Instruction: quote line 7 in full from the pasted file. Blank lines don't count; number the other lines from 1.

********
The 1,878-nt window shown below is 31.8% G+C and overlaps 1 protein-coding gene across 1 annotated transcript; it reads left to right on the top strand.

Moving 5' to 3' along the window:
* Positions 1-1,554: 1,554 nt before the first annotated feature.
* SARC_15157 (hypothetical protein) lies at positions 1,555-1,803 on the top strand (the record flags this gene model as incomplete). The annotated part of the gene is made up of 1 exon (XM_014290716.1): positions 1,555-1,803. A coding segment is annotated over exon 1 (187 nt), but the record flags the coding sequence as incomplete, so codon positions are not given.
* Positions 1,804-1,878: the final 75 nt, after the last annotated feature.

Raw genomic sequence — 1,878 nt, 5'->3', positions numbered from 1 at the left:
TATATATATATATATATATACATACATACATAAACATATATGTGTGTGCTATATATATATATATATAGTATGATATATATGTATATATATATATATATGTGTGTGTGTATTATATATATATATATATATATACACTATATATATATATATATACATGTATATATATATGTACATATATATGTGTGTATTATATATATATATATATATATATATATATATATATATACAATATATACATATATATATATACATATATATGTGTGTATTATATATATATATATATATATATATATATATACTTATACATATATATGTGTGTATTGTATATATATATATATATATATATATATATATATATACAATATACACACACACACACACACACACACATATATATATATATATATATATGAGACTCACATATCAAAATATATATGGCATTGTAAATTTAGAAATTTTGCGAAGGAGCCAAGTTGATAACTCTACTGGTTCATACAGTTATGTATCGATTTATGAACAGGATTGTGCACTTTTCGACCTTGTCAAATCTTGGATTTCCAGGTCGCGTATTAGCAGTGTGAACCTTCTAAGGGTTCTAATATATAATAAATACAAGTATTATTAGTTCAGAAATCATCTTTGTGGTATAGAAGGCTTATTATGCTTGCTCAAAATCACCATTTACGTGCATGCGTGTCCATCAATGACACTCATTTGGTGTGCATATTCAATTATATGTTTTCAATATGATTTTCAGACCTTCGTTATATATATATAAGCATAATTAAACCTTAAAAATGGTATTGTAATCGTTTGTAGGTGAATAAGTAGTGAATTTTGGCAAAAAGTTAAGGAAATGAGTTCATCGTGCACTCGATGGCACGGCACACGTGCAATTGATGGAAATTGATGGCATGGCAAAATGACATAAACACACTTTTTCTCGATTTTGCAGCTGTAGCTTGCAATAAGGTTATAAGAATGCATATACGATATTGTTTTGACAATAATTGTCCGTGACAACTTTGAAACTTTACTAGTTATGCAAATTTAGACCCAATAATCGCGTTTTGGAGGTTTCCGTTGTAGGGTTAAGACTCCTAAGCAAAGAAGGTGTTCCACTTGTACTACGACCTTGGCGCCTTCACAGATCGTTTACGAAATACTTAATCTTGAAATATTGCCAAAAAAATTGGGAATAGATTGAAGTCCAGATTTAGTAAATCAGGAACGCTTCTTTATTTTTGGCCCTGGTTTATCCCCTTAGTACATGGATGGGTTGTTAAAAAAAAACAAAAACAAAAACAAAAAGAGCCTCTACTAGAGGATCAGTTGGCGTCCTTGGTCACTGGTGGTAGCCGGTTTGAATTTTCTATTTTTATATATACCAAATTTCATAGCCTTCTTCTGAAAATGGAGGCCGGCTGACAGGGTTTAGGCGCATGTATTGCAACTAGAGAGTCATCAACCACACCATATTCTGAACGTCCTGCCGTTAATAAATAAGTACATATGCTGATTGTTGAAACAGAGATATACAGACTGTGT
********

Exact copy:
TATATATATATATATATATACATACATACATAAACATATATGTGTGTGCTATATATATATATATATAGTATGATATATATGTATATATATATATATATGTGTGTGTGTATTATATATATATATATATATATACACTATATATATATATATATACATGTATATATATATGTACATATATATGTGTGTATTATATATATATATATATATATATATATATATATATATACAATATATACATATATATATATACATATATATGTGTGTATTATATATATATATATATATATATATATATATACTTATACATATATATGTGTGTATTGTATATATATATATATATATATATATATATATATATACAATATACACACACACACACACACACACACATATATATATATATATATATATGAGACTCACATATCAAAATATATATGGCATTGTAAATTTAGAAATTTTGCGAAGGAGCCAAGTTGATAACTCTACTGGTTCATACAGTTATGTATCGATTTATGAACAGGATTGTGCACTTTTCGACCTTGTCAAATCTTGGATTTCCAGGTCGCGTATTAGCAGTGTGAACCTTCTAAGGGTTCTAATATATAATAAATACAAGTATTATTAGTTCAGAAATCATCTTTGTGGTATAGAAGGCTTATTATGCTTGCTCAAAATCACCATTTACGTGCATGCGTGTCCATCAATGACACTCATTTGGTGTGCATATTCAATTATATGTTTTCAATATGATTTTCAGACCTTCGTTATATATATATAAGCATAATTAAACCTTAAAAATGGTATTGTAATCGTTTGTAGGTGAATAAGTAGTGAATTTTGGCAAAAAGTTAAGGAAATGAGTTCATCGTGCACTCGATGGCACGGCACACGTGCAATTGATGGAAATTGATGGCATGGCAAAATGACATAAACACACTTTTTCTCGATTTTGCAGCTGTAGCTTGCAATAAGGTTATAAGAATGCATATACGATATTGTTTTGACAATAATTGTCCGTGACAACTTTGAAACTTTACTAGTTATGCAAATTTAGACCCAATAATCGCGTTTTGGAGGTTTCCGTTGTAGGGTTAAGACTCCTAAGCAAAGAAGGTGTTCCACTTGTACTACGACCTTGGCGCCTTCACAGATCGTTTACGAAATACTTAATCTTGAAATATTGCCAAAAAAATTGGGAATAGATTGAAGTCCAGATTTAGTAAATCAGGAACGCTTCTTTATTTTTGGCCCTGGTTTATCCCCTTAGTACATGGATGGGTTGTTAAAAAAAAACAAAAACAAAAACAAAAAGAGCCTCTACTAGAGGATCAGTTGGCGTCCTTGGTCACTGGTGGTAGCCGGTTTGAATTTTCTATTTTTATATATACCAAATTTCATAGCCTTCTTCTGAAAATGGAGGCCGGCTGACAGGGTTTAGGCGCATGTATTGCAACTAGAGAGTCATCAACCACACCATATTCTGAACGTCCTGCCGTTAATAAATAAGTACATATGCTGATTGTTGAAACAGAGATATACAGACTGTGT